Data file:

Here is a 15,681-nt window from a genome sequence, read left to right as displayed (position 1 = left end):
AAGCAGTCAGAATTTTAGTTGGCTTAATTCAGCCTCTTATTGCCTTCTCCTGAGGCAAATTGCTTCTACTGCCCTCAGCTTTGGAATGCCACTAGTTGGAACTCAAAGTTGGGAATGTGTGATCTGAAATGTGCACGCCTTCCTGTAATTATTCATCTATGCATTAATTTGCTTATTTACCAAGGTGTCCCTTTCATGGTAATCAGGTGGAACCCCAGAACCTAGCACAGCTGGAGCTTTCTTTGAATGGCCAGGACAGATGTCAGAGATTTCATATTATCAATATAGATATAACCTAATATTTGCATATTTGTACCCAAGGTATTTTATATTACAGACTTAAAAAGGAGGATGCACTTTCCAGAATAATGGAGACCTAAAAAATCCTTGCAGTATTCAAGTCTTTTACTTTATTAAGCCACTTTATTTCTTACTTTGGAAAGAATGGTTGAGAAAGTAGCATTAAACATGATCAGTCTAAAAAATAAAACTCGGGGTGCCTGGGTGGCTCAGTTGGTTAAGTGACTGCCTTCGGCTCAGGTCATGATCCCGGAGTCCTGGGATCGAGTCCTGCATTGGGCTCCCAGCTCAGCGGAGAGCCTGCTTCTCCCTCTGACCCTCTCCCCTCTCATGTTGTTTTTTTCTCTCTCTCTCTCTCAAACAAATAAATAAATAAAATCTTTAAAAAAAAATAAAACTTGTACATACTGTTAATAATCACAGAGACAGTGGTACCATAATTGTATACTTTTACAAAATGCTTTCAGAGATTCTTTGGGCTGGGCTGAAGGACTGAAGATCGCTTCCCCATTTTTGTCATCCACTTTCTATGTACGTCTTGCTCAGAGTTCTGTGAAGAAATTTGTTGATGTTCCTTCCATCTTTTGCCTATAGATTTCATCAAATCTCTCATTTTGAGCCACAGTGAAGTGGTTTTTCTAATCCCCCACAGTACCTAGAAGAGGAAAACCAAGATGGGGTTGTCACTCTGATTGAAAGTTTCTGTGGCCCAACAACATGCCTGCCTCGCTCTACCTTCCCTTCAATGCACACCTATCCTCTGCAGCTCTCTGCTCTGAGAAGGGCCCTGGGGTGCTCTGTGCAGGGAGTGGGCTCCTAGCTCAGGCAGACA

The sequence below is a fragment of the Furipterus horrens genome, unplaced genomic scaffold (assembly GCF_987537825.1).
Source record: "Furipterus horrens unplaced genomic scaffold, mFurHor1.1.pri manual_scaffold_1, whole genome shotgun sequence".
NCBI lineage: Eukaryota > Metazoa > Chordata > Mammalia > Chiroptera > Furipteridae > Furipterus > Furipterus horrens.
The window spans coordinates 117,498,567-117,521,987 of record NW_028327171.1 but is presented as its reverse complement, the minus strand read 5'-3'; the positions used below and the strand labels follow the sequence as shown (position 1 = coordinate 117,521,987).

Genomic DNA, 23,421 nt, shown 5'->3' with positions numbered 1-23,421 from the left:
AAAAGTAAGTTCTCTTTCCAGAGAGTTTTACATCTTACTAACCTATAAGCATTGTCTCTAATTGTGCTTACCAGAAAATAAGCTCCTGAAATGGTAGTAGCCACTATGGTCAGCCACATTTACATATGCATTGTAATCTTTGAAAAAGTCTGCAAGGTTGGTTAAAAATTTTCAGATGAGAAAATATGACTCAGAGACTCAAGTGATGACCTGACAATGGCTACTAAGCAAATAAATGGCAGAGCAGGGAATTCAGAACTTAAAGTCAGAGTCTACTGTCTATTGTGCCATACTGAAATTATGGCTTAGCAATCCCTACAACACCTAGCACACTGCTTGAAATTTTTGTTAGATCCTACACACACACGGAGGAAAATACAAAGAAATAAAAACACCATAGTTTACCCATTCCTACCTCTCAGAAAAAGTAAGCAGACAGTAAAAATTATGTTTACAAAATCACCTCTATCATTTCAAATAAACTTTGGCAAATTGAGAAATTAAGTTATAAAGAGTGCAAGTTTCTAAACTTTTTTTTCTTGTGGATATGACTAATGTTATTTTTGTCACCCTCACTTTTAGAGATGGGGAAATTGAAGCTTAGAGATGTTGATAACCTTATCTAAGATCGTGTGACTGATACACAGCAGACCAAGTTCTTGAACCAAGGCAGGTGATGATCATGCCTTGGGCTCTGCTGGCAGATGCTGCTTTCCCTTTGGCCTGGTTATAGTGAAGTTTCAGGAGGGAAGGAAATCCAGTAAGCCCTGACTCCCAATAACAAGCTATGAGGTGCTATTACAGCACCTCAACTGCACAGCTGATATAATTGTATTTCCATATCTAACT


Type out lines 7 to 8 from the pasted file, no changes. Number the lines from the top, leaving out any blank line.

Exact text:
Genomic DNA, 23,421 nt, shown 5'->3' with positions numbered 1-23,421 from the left:
AAAAGTAAGTTCTCTTTCCAGAGAGTTTTACATCTTACTAACCTATAAGCATTGTCTCTAATTGTGCTTACCAGAAAATAAGCTCCTGAAATGGTAGTAGCCACTATGGTCAGCCACATTTACATATGCATTGTAATCTTTGAAAAAGTCTGCAAGGTTGGTTAAAAATTTTCAGATGAGAAAATATGACTCAGAGACTCAAGTGATGACCTGACAATGGCTACTAAGCAAATAAATGGCAGAGCAGGGAATTCAGAACTTAAAGTCAGAGTCTACTGTCTATTGTGCCATACTGAAATTATGGCTTAGCAATCCCTACAACACCTAGCACACTGCTTGAAATTTTTGTTAGATCCTACACACACACGGAGGAAAATACAAAGAAATAAAAACACCATAGTTTACCCATTCCTACCTCTCAGAAAAAGTAAGCAGACAGTAAAAATTATGTTTACAAAATCACCTCTATCATTTCAAATAAACTTTGGCAAATTGAGAAATTAAGTTATAAAGAGTGCAAGTTTCTAAACTTTTTTTTCTTGTGGATATGACTAATGTTATTTTTGTCACCCTCACTTTTAGAGATGGGGAAATTGAAGCTTAGAGATGTTGATAACCTTATCTAAGATCGTGTGACTGATACACAGCAGACCAAGTTCTTGAACCAAGGCAGGTGATGATCATGCCTTGGGCTCTGCTGGCAGATGCTGCTTTCCCTTTGGCCTGGTTATAGTGAAGTTTCAGGAGGGAAGGAAATCCAGTAAGCCCTGACTCCCAATAACAAGCTATGAGGTGCTATTACAGCACCTCAACTGCACAGCTGATATAATTGTATTTCCATATCTAACT